Despite taping up, ASO braces, and high-top shoes, if you’ve had a previous ankle injury without doing anything about it (aka keep playing with these additions, and without seeking strengthening and balance work) the likelihood of re-injury is higher. Take Steph Curry for example. He had chronic ankle instability early on in his career, inhibiting him from reaching the next level in his game. Once a ligament is stretched, it does not go back to its original length. The ankle becomes less aware of its place when it lands, causing continued reinjury.

This is where PT comes into play. Physical therapists can assess the laxity in ligaments of your ankle after an injury as well as identify balancing abilities crucial to cutting and jumping in this joint. PTs also assess strength at the foot and ankle complex and higher up the chain in your hips, just like they did with Steph Curry. A thorough assessment can identify what is occurring at the ankle, and above it, in order to reduce the likelihood of an ankle injury happening in the first place, or the recurrence of one.

CONCLUSION

If you’ve had a previous ankle injury, regardless of interventions you may have added to your routine, your likelihood of re-injury is higher. Once a ligament is stretched, it does not go back to its original length. Physical therapists assess the laxity in ligaments of your ankle after an injury and provide you with a path to reduce the likelihood of an ankle injury happening again.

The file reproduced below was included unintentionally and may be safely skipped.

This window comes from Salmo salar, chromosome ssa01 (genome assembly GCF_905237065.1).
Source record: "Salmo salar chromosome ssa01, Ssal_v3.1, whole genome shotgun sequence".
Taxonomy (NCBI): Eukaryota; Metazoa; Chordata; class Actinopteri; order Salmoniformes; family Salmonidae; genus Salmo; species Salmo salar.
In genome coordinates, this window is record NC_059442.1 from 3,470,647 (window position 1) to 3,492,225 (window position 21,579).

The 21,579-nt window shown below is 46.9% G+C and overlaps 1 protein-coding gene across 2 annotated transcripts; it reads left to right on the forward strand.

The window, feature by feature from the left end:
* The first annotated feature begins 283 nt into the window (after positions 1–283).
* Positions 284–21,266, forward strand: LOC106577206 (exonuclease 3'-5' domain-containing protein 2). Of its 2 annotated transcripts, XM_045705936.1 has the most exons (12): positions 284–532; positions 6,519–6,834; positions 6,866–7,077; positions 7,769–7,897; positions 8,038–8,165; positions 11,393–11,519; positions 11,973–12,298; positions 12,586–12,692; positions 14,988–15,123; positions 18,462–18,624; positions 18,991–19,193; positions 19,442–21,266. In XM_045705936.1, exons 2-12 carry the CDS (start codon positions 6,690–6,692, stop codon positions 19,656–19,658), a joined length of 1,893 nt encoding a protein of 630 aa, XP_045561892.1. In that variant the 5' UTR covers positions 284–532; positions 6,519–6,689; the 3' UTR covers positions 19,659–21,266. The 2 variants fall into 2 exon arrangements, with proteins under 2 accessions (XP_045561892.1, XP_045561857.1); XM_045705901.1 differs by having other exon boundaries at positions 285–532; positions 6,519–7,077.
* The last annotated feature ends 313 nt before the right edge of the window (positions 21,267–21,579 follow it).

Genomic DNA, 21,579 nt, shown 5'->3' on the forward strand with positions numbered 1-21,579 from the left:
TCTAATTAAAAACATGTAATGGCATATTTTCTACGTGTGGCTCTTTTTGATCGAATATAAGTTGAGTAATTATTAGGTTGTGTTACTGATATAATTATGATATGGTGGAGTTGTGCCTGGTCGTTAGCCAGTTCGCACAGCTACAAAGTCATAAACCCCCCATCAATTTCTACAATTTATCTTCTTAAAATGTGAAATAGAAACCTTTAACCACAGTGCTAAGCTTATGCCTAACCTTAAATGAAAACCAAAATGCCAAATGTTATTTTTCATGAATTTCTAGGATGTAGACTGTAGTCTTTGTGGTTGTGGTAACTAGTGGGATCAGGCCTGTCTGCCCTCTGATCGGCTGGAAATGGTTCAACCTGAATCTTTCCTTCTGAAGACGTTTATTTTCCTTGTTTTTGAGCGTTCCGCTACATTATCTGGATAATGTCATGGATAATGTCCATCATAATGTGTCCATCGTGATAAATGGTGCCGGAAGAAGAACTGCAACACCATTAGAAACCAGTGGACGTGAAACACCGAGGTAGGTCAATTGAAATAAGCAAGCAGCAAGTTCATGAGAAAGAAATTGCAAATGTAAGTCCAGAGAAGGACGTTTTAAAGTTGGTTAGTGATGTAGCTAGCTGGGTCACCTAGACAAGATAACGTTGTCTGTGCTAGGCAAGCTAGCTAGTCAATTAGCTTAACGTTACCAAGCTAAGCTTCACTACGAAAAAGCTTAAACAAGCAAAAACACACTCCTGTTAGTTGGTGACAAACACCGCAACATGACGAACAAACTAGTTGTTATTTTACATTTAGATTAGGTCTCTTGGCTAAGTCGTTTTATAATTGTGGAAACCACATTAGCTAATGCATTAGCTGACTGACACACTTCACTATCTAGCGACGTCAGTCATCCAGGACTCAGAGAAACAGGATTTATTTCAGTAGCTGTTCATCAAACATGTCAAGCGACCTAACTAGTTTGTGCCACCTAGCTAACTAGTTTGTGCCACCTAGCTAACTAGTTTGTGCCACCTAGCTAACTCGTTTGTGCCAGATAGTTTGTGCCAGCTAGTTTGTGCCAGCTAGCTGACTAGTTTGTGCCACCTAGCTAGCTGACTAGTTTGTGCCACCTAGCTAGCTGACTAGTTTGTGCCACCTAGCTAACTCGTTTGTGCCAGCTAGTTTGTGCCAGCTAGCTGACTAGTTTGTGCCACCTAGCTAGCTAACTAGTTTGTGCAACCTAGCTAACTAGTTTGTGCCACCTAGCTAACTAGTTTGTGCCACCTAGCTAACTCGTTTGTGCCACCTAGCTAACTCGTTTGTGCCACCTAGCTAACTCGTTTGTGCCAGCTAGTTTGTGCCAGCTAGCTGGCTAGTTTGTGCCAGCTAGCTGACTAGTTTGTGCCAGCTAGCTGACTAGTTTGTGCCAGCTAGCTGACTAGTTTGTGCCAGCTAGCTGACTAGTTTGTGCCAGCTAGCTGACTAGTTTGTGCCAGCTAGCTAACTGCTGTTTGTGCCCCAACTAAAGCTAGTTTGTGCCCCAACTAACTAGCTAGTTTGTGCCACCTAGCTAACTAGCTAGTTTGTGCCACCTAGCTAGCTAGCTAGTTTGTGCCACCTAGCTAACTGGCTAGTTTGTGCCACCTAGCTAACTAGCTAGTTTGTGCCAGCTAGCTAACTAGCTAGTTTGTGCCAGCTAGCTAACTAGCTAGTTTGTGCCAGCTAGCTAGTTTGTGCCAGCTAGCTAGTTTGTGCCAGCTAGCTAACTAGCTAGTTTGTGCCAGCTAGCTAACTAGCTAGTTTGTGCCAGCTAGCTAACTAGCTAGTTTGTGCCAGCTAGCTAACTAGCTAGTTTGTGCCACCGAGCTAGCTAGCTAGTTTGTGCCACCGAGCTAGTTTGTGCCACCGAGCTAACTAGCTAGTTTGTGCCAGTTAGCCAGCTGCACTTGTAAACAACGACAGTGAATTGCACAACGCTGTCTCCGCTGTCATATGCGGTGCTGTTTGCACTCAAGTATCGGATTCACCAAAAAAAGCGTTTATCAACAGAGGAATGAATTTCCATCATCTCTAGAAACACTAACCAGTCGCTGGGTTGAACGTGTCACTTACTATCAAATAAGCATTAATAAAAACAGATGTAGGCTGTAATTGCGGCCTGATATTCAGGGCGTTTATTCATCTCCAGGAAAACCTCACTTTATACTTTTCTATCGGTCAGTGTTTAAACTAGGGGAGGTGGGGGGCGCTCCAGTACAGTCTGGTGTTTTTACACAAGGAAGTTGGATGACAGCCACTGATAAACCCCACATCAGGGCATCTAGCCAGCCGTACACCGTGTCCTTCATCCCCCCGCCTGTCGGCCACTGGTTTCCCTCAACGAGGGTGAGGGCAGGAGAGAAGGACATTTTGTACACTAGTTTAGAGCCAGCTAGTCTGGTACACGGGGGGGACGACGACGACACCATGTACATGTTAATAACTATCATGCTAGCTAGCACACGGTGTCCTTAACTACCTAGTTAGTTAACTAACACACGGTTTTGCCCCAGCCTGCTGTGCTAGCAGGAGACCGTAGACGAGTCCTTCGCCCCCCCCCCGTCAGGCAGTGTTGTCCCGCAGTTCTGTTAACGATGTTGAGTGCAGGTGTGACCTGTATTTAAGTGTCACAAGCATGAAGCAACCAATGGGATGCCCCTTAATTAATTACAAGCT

“Walking off” an injury and not seeking medical attention has the potential to make an injury worse. We want to help you recover from your ankle injury. Our Doctor of Physical Therapy has experience being an athlete, in addition to working with athletes. Don’t delay, level up your performance by reaching out today.

WHY BATEMAN THERAPY SERVICES?

At Bateman Therapy Services, we bring the clinic to you! Bateman Therapy Services provides a convenient, customized therapy regimen at your home or office. We treat all conditions that result from overuse as well as back pain, sciatica, labral tears, arthritis, and more.

Get 1 on 1 medical care completely focused on your recovery and enhancing your performance conveniently at your location. We travel to Livermore, Pleasanton, Dublin, San Ramon and more! Contact us to find out how we can bring customized relief to you.